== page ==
Ferry Culture

WHO ARE THE FRIENDS OF THE EAST RIVER ESPLANADE? AND WHAT DO THEY WANT?

A community-minded, art-loving conservancy group works to reinvent the waterfront (and lament the fate of its Kenny Scharf murals)

By AMY LENNARD GOEHNER
jennifer ratner The Friends of the East River Esplanade

The Friends of the East River Esplanade are typically a pretty low profile group. Founded by pediatrician, art lover and mom Jennifer Ratner, the conservancy normally goes about its business beautifying the waterfront between 60th Street and 120th Street without a lot of hooha. This summer, though, the group made headlines, twice.The first time was mid-June, when a Kenny Scharf artwork the group commissioned for a park at 116th Street and the FDR Drive disappeared just days after being installed.The banner, which was paired with a mural painted on a pillar, was supposed to start a conversation about fixing up East Harlem’s stretch of the Esplanade. Instead, it was removed with wire cutters, then stolen. Ratner’s group rallied and commissioned a replacement. That one disappeared too, on August 21. The good news is the pillar-mural remains, and Ratner is as devoted as ever to her Esplanade mission. She talked to us about the banner, the East River Esplanade, and just who the conservancy group is.

The conservancy’s backstory: Around eight or so years ago, Ratner was biking along the esplanade with her son and noticed massive holes on the East Harlem waterfront. She was thinking, “Why is this not cared for?” when she saw a sign for the East River Esplanade Task Force — a group of community members and elected officials already on the case. Ratner attended a meeting, suggested a conservancy, and eventually spearheaded the effort herself. “My family said, “Now mommy can complain somewhere else,” laughs Ratner.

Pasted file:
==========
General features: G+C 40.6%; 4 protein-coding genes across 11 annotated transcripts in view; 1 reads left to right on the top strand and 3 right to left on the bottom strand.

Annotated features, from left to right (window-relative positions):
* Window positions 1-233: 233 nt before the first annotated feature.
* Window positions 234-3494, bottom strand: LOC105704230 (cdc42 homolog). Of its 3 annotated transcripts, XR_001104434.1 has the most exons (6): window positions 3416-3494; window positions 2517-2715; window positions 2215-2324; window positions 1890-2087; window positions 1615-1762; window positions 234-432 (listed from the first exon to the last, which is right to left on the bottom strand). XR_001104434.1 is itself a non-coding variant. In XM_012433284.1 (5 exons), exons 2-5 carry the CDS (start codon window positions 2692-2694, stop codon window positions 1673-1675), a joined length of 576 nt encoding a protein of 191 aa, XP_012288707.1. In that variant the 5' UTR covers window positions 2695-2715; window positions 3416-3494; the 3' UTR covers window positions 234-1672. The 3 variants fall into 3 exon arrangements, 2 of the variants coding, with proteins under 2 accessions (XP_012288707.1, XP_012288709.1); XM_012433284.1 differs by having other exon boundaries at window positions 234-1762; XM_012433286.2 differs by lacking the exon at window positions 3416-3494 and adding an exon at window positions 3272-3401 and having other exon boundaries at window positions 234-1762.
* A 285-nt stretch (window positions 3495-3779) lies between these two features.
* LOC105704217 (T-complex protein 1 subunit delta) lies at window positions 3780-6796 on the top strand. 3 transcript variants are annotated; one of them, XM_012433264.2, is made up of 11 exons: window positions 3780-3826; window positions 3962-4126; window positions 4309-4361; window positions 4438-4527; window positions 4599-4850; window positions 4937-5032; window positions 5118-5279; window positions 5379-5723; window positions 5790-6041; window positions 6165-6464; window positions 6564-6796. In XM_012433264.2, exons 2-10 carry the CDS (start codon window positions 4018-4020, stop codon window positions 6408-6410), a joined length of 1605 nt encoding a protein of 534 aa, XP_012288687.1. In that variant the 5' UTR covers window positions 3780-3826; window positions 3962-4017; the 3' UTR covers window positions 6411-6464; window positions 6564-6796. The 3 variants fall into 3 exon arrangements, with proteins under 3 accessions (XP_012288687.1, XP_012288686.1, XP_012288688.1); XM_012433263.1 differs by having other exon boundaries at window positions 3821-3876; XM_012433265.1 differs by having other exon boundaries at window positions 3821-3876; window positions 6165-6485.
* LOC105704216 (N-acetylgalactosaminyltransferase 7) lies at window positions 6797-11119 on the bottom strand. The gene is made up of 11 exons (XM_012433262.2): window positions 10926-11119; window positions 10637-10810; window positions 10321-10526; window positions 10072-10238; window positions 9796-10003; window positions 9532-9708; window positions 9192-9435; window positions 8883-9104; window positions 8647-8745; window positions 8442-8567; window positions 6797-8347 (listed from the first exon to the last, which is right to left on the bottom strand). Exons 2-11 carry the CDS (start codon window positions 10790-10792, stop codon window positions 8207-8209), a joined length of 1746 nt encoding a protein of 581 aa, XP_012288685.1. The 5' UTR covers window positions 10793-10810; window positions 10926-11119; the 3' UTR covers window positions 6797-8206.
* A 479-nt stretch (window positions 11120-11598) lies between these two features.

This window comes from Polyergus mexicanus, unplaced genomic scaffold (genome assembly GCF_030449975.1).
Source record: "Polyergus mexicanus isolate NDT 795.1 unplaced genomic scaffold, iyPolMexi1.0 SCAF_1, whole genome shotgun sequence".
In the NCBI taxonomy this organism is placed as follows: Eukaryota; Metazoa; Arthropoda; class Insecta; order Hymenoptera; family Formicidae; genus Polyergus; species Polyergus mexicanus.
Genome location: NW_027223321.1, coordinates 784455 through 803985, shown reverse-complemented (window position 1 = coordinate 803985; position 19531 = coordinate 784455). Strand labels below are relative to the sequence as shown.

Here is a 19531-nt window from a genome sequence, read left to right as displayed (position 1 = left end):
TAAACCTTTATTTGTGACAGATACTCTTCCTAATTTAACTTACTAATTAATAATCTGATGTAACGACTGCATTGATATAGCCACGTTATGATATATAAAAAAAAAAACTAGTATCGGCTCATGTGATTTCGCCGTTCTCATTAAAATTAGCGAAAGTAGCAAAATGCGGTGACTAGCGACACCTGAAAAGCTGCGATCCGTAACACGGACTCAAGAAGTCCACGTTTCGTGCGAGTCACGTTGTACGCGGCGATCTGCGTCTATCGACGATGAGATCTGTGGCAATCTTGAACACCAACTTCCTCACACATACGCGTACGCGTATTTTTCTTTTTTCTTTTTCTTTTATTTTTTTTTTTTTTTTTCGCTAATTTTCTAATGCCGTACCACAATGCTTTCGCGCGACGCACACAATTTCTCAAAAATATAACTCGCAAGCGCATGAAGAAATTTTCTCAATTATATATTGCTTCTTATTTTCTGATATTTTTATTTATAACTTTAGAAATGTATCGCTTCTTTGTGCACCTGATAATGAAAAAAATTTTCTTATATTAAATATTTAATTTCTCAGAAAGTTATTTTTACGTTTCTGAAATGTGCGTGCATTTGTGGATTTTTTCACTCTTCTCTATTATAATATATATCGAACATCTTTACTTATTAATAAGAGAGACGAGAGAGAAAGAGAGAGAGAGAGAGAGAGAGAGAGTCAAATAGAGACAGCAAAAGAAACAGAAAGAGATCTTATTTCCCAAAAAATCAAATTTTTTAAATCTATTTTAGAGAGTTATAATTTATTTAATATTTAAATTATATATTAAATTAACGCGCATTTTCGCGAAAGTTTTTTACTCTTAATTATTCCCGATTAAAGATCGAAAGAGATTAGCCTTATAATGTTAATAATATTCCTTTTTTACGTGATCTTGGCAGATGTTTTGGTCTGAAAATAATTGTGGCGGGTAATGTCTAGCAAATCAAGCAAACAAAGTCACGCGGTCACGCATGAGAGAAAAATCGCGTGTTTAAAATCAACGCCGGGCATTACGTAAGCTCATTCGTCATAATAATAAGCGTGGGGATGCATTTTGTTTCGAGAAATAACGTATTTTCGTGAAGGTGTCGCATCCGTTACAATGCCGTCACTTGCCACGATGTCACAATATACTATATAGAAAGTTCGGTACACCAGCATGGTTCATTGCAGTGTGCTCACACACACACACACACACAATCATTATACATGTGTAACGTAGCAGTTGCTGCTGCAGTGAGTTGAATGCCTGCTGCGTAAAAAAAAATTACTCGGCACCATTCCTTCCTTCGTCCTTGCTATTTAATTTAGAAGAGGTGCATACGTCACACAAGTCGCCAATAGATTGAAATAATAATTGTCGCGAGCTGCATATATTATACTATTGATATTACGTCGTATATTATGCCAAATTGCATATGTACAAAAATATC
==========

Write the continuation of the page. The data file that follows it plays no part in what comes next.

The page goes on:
What are the group’s role models?
“The west side — with areas where you can eat, do a yoga class and routine programming,” says Ratner. “We have programming, but not like there.” And, of course, the Brooklyn Bridge Park. “That’s an example of, ‘If you build it they will come.’”

Accomplishments:
They’ve gotten sinkholes fixed by the City; secured grants to display public art like a 60-foot-long and 7-foot-tall banner that showed beams of light flowing through the esplanade. They’ve also hosted bulb-plantings days for the community and sponsored concerts and dance performances. Crowd pleaser: when Friends gave away free ice cream sandwiches from Meltbakery to the first 100 guests who showed up for a party at the 103rd Street footbridge.

What’s the story with the disappearing Kenny Scharf banners? Will you reprint a third time?
The group was dismayed when the first mural went missing and truly shocked by the second theft, she says. Her theory: “Someone who appreciates art and its value stole them. But how sad that they have robbed the waterfront of this small attempt at brightening people’s runs/walks/bike rides.” And no, no plans to reprint.

The Giver
The group’s biggest booster, financially speaking, has been the biomedical research center and grad school, Rockefeller University, on York Avenue. Starting next year, Rockefeller will be renovating the Esplanade from East 64th Street to East 68th Street (pedestrian and bike path, landscaping and seating), the stretch of Esplanade near the school. Rockefeller is also is establishing a $1 million endowment to maintain the upgrades, and has given Friends $150,000.

On Ratner’s Wish List?
The Esplanade “needs better care and places where people can buy food and water, areas that surprise and delight people!” she says. “And we’d love to see Pier 107 — which has been deteriorating for 10 years and now has some money committed — get shade for the fisherman, someplace for kids to play, or even see a movie.”

What’s Your Dream for the East River?  
My dream for the river would be that The Esplanade in our community serve as a vibrant gateway for people to access the East River water — for fishing (perhaps even straight from the shore) and for boating (on East River CREW’s boats and on kayaks and sailboats). And maybe someday there will be swimming piers in safe, protected areas where the current is not too strong. My grandfather (long gone) told me that as a child (I’m guessing the early 1900s) he used to swim in this area of the river!

Look for upcoming events sponsored by the Friends of the East River Esplanade.

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Looking for more things to do around the East River? UrbanCoast.nyc

Kenny Sharf The Friends of the East River Esplanade

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